“Unless mothers mimic successful men, they do not look the part for success in organisations (sic),” says the paper, which studied women in professional or managerial positions. The researchers found that before the women had children, they accepted and encouraged a masculine culture at work, but after their first child, they found they could no longer fit in, and started feeling the need to hide the fact that they were parents.
“Many women leave high-powered jobs because they are relegated to lesser roles and feel the need to suppress their identities as mothers,” says Shireen Kanji, co-author of the study and a senior lecturer in work and organization. “We cannot afford to waste such skilled and educated workers.”
Analyze employee surveys by gender
You may notice some inherent differences in the requests women make compared with men. “We have to really listen to what would make a workplace conducive to women thriving,” says Wendy Wallbridge, author of Spiral Up!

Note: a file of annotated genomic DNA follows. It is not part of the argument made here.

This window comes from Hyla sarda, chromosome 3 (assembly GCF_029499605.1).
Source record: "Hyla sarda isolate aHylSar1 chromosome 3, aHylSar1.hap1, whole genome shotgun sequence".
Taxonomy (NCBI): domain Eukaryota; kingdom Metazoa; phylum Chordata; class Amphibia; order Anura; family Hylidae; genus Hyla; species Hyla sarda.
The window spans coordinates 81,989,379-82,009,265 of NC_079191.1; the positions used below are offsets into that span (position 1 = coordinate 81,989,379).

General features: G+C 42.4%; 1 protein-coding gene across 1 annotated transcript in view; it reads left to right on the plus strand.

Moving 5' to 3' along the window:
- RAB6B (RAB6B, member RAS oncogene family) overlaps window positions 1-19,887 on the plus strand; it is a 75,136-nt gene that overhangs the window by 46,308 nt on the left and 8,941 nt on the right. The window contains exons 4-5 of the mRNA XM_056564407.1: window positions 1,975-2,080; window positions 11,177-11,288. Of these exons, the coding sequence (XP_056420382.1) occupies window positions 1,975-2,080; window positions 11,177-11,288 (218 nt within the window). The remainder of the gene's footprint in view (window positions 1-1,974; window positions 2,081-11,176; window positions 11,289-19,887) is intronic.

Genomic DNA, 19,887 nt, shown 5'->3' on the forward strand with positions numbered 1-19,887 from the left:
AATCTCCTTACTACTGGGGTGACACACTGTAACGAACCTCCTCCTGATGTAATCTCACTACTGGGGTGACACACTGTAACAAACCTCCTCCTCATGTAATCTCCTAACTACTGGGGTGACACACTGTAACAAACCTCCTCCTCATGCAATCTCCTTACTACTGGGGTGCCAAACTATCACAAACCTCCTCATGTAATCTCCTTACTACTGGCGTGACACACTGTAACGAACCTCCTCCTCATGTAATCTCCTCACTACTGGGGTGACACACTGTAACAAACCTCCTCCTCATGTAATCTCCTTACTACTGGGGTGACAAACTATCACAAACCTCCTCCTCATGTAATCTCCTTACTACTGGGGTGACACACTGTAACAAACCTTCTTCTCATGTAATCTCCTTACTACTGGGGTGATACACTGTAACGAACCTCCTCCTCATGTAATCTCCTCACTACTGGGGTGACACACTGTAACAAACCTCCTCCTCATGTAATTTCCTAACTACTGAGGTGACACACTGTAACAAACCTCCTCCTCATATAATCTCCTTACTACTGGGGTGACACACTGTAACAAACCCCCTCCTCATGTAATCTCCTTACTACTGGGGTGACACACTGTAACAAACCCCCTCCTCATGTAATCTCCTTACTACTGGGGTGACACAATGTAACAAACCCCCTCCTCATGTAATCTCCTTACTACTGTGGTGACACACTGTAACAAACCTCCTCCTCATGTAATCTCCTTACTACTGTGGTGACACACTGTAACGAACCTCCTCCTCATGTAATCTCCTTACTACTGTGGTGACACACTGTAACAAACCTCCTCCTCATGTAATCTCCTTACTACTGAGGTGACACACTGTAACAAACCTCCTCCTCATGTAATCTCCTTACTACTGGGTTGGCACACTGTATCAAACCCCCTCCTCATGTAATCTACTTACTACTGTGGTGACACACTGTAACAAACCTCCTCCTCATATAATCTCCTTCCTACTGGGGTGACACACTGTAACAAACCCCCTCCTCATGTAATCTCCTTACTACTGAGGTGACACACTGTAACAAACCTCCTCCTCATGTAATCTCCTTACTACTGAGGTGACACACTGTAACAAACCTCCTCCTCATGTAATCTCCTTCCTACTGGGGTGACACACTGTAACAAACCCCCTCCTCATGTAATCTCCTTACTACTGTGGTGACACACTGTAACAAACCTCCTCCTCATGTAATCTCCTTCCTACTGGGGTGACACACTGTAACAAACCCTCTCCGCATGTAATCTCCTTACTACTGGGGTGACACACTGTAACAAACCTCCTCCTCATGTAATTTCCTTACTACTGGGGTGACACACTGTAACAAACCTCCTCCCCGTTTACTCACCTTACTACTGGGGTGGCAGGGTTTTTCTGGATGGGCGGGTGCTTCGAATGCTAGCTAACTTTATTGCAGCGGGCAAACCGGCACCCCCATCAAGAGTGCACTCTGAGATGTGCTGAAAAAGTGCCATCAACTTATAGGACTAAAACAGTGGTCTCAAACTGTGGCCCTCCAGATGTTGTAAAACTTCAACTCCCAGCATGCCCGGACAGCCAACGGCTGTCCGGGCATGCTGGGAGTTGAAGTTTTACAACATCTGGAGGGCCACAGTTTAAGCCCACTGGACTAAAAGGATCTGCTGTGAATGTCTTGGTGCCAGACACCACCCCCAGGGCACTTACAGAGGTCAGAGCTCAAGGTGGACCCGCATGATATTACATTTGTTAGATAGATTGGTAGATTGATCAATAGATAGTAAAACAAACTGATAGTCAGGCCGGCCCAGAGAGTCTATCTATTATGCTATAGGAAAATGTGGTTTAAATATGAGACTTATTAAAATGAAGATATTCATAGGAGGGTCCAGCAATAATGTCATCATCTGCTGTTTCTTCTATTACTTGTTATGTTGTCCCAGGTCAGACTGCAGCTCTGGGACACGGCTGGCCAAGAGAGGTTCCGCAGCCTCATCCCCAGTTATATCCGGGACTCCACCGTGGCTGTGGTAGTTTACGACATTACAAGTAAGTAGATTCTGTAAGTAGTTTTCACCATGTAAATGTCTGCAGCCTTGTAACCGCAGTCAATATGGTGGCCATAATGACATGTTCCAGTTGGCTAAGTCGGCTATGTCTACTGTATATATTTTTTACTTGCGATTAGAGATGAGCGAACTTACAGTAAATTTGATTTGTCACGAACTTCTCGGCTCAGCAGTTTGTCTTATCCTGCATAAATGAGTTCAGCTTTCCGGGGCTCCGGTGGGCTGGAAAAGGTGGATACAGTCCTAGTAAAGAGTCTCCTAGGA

, a workplace leadership book for women. “We have to stop trying to make them work like men and be like men.”
Celebrate young families
If parents feel like their families are valued by the company, they’re less likely to leave. Celebration could mean a gesture like a baby shower, a wall of family photos, or something more significant, like paid parental leave.
Don’t exclude men from the conversation
For a harmonious working environment, men need to be included in the conversation as the workplace moves towards change. “This is not just a women’s issue,” says Megan Costello, head of the Boston Women’s Commission. “This is a man’s issue too, and the recognition, the acknowledgement of that, helps propel this forward.”
One of the key factors that keeps women out of the workforce is a lack of flexibility. While all workers generally benefit from flexible hours, mothers especially value the opportunity to balance work and family.
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It’s no secret that working women tend to drop out of the workforce at times when they could be pursuing valuable opportunities. But a University of Leicester study explains exactly what it is that turns middle-class mothers away from the office: it’s because they’re unwilling to behave like men.